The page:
Treasurys Weaken After Lackluster Auction
Long-dated U.S. Treasurys prices slipped slightly on Thursday after improved labor market data and stock market gains undermined the appeal of lower-risk government debt.
After strong demand emerged for a 10-year Treasury note auction on Wednesday, the reception for the 30-year bonds the Treasury sold on Thursday was lackluster.
"The 30-year refunding auction didn't go well," said John Canavan, market analyst at Stone & McCarthy Research Associates in Princeton, New Jersey. "The indirect bid was unusually strong, but the direct bid fell off a cliff."
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Direct bidders accounted for only 4.87 percent of the purchases, the smallest share since September 2009.
The drop in direct participation was mitigated by a rise in central banks and other indirect bidders which bought 41.97 percent of the offering, the biggest share in four months.
The $13 billion in an older 30-year bond issue was sold at a yield of 3.248 percent, the highest level in a year.
Bonds briefly widened losses after Treasury released the auction results.
Treasury debt yields began the session trading higher in tandem with Spanish bond yields after an auction of longer-term Spanish debt met healthy demand.
Price declines were extended after data showing the number of Americans filing new claims for unemployment benefits unexpectedly fell last week, marking the third straight week of declines.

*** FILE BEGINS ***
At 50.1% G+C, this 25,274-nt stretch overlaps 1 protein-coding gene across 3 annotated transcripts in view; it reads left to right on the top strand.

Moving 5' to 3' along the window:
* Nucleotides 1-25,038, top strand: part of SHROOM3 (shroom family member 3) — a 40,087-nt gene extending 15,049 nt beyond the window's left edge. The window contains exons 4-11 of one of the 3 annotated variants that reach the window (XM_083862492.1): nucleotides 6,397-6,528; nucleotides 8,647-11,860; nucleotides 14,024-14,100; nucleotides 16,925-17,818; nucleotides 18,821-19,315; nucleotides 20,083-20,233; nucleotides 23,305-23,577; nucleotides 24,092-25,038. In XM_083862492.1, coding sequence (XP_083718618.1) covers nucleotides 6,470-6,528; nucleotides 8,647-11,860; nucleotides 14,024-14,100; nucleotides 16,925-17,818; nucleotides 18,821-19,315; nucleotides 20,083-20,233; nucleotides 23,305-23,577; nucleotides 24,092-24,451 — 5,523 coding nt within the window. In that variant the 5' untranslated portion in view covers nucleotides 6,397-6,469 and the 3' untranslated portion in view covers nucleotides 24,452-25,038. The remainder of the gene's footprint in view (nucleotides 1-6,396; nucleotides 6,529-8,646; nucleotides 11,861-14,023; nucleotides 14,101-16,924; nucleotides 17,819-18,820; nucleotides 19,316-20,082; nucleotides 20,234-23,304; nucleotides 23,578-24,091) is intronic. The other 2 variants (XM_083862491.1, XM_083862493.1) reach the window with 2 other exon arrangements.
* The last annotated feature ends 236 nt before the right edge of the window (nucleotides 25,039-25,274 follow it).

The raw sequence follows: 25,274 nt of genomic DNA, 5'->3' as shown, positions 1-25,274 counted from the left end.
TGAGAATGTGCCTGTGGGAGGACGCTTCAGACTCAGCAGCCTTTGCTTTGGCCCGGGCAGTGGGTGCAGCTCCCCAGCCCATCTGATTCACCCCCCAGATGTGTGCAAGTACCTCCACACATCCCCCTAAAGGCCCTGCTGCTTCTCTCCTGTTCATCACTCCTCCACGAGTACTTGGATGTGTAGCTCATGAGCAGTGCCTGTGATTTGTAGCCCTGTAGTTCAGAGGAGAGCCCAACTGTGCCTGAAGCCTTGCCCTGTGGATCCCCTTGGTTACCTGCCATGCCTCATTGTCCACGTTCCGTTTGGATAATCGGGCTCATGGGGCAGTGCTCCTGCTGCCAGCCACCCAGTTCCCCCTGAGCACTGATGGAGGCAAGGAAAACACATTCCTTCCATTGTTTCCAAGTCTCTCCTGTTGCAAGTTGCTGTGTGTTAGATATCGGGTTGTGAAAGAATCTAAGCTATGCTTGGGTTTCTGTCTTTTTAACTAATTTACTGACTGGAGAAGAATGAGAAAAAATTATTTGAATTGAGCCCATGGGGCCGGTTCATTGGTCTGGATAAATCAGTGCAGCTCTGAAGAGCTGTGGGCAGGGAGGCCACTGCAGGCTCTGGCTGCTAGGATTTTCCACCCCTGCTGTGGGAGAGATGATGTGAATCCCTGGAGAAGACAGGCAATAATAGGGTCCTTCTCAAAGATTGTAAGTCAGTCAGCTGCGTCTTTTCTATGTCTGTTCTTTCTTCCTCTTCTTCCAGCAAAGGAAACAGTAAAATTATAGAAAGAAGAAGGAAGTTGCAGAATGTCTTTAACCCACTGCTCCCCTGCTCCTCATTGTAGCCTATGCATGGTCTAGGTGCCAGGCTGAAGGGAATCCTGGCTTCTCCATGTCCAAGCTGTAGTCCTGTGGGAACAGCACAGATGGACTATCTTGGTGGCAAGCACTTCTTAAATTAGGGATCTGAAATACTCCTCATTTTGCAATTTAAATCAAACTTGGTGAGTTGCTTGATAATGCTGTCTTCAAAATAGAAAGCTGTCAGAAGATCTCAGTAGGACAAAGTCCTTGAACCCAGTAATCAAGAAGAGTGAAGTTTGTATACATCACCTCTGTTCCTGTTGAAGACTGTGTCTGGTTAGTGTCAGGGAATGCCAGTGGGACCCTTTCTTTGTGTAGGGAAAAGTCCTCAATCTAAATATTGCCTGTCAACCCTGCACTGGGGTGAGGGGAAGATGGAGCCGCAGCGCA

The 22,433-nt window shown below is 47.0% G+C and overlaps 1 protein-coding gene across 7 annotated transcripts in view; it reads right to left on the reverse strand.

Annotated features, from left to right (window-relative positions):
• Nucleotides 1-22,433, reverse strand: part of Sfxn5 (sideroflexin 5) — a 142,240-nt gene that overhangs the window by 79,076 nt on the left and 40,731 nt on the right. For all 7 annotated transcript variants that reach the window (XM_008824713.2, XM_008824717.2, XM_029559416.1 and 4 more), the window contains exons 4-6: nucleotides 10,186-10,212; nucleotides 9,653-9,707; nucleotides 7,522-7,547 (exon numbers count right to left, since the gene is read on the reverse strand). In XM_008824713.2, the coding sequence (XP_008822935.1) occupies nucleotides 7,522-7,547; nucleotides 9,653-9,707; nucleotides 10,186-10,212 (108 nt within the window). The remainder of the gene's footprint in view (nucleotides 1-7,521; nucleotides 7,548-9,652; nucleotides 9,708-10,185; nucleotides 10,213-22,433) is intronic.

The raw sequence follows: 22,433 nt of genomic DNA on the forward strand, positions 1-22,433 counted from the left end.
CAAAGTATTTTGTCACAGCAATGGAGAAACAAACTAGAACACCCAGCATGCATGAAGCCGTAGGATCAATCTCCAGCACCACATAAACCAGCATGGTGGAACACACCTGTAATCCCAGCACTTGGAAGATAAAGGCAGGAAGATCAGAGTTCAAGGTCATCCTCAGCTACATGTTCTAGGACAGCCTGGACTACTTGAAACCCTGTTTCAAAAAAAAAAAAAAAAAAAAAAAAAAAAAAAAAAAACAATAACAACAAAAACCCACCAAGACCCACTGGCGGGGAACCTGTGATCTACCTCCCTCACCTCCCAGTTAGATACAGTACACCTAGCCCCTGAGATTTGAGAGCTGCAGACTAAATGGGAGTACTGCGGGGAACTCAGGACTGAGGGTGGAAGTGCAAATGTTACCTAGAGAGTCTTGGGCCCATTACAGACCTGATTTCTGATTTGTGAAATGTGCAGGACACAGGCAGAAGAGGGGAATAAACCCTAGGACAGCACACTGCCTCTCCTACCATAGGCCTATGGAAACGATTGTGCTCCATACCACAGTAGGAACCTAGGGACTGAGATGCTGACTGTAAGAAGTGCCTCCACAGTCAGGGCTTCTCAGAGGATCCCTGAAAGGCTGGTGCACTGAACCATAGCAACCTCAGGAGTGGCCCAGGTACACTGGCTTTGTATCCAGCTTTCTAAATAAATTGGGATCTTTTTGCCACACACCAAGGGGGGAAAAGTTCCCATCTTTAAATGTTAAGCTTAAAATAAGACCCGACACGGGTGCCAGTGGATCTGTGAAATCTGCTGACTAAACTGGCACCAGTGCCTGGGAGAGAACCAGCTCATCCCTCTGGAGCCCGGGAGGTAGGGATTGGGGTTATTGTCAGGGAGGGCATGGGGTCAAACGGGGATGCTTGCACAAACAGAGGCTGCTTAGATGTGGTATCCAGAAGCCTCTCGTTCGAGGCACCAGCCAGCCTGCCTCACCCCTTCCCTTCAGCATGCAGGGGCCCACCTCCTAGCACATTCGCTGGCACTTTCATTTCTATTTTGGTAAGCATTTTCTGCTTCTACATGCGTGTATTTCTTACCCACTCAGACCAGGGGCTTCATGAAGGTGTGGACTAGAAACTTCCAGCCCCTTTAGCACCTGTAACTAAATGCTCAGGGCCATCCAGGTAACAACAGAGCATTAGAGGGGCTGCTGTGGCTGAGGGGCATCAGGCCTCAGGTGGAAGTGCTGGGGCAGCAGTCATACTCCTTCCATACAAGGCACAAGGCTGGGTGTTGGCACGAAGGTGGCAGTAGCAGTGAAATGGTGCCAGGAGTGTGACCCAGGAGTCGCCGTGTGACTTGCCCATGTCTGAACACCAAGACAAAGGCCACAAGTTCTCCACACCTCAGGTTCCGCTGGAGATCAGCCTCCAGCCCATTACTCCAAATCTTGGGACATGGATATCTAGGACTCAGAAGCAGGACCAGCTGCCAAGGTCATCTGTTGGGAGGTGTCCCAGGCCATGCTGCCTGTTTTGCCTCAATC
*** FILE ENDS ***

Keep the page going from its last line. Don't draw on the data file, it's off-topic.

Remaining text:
Benchmark 10-year notes were down 2/32, their yields rising to 2.03 percent from 2.02 percent late on Wednesday. Thirty-year bond yields were down 3/32, their yields rising to 3.23 percent from 3.22 percent.
Even with stocks headed higher once again and upbeat news on the labor market, losses in the safe-haven U.S. Treasury market were minimal at the long end and absent in shorter maturities.
Analysts said this is partly because many investors find a 10-year note with a yield above 2 percent somewhat attractive.
In addition, the Federal Reserve is expected to keep buying U.S. Treasurys, a big support for the market.
"Monetary policy will almost certainly remain extremely expansionary through 2013 and the Fed will keep buying," said David Berson, senior vice president and chief economist at Columbus, Ohio-based Nationwide Mutual Insurance Company. "The Fed won't tighten for years."
When it comes to the economy, "everything is just less bad," said Ellis Phifer, senior market analyst at Raymond James in Memphis, Tennessee. He expects the 10-year note yield to touch 2.15 percent if the stock market continues its winning streak.
The Treasurys market on Thursday largely shrugged off data showing U.S. producer prices in February rose by the most in five months as gasoline prices spiked. Overall, the report showed little sign of a broader increase in inflation pressures.
The Labor Department said its seasonally adjusted producer price index increased 0.7 percent last month after advancing 0.2 percent in January.